The first exercise I do with a new client is walk them through the stages of customer engagement: acquisition, assimilation, retention, and attrition. This is a standard outline for any continuity program analysis. There is a beginning and end to every relationship—whether you’re talking business-to-business or business-to-consumer.
My goal is to identify where the weak points are along the spectrum of engagement. Those areas are the greatest opportunities for impact through content strategy. The two areas that most organizations—even one-person consulting firms—struggle with are acquisition and retention. Thus, most of the content I create drives these two essential engines.
Acquisition is sometimes referred to as lead generation. If I can create and execute a content strategy that will boost the number of exposures, then I can assume that I’ll also boost the number of new clients. Acquisiton is the lifeblood of any business. I have yet to talk to anyone who doesn’t want a bigger pipeline feeding their revenue stream.
Retention is staying engaged with people who have already benefited form what you have to offer. Perhaps you have another service or an additional product to offer existing clients or customers who already trust your brand and have first-hand knowledge of your company. The cost of acquiring and assimilating a new account is high. It only makes sense to stay engaged with those you can for as long as you can; doing so will multiply your revenue and create a more stable environment.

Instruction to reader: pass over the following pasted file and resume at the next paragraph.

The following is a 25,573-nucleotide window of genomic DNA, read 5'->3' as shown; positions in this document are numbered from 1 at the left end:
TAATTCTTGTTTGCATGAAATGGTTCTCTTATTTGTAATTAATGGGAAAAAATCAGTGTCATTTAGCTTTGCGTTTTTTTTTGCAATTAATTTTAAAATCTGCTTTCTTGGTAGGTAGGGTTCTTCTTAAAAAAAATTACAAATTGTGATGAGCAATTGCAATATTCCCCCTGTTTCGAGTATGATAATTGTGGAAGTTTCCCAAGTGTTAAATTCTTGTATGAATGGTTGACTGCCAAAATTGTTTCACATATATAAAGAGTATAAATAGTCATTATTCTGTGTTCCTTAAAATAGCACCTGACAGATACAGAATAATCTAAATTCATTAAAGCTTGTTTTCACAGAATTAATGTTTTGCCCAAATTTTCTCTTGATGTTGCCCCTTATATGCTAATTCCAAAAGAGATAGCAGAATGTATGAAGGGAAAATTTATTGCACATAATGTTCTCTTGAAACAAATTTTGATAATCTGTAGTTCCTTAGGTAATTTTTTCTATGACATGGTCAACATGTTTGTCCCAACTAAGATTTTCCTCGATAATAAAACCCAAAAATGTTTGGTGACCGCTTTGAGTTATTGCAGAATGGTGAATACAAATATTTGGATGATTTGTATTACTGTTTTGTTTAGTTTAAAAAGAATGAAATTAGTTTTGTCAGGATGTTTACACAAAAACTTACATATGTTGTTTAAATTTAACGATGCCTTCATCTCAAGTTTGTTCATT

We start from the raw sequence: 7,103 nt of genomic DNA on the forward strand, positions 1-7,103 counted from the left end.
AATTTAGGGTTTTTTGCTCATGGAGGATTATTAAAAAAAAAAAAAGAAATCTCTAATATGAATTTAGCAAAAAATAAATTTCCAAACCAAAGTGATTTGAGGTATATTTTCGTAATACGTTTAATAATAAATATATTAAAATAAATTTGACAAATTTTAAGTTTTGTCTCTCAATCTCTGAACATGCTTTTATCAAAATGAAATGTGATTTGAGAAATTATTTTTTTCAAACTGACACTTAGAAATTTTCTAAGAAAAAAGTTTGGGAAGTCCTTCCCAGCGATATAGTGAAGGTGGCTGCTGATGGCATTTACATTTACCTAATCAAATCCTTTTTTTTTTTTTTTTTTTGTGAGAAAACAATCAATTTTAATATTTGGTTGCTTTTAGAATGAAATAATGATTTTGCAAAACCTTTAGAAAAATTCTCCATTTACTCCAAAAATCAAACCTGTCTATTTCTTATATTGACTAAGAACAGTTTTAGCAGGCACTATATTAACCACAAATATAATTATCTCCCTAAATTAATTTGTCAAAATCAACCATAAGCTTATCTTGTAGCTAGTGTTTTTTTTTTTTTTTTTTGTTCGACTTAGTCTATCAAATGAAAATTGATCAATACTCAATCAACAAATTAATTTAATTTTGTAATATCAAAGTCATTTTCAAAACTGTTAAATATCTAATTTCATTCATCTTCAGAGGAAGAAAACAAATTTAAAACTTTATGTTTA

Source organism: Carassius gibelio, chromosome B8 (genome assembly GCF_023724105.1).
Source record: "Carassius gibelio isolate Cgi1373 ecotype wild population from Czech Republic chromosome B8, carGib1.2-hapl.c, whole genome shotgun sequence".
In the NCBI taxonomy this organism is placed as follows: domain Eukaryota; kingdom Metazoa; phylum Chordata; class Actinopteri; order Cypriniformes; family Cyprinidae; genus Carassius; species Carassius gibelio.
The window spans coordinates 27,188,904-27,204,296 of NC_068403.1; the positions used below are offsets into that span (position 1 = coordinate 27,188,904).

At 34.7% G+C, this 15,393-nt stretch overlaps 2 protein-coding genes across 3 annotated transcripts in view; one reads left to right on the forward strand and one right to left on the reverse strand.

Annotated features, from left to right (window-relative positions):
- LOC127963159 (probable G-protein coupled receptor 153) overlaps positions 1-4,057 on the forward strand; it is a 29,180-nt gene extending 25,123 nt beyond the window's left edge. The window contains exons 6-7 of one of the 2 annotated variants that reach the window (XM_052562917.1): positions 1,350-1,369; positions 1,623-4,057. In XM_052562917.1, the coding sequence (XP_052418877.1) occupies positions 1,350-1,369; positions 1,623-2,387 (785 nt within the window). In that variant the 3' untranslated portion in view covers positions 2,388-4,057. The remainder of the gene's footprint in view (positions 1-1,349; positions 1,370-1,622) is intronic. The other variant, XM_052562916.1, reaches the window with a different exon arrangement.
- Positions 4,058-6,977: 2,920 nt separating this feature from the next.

Content strategy and development must drive revenue for your clients. Otherwise, it’s just more clutter. I’m insanely focused on the results of what I write and produce—maybe even more so that the piece itself. I want my clients to be successful, and writing sentences that don’t create dollars isn’t a sustainable strategy for me or for my clients.
When you tie your content to revenue growth:
- You provide measurable value.
- You become part of the growth engine of the organization.
- You create more opportunity to create more content.
The feedback I love hearing is when my clients tell me a content campaign helped them do things like:
- Shorten sales cycles
- Increase total revenue
- Improve lead generation and conversion rates
The key is to write content that converts leads into clients or customers and existing accounts into long-term relationships. Without the ability to do that, you’re dead in the water.
Have you had an exceptional experience where you used content to drive revenue growth? I’d love to hear about it and what you learned in the process.
Ben Stroup is a content activist in a post-paragraph world. He is chief broker of opportunity at Ben Stroup Enterprises. Connect with Ben via email, Twitter, and Google+. Subscribe via email to learn how to use content to move people to action.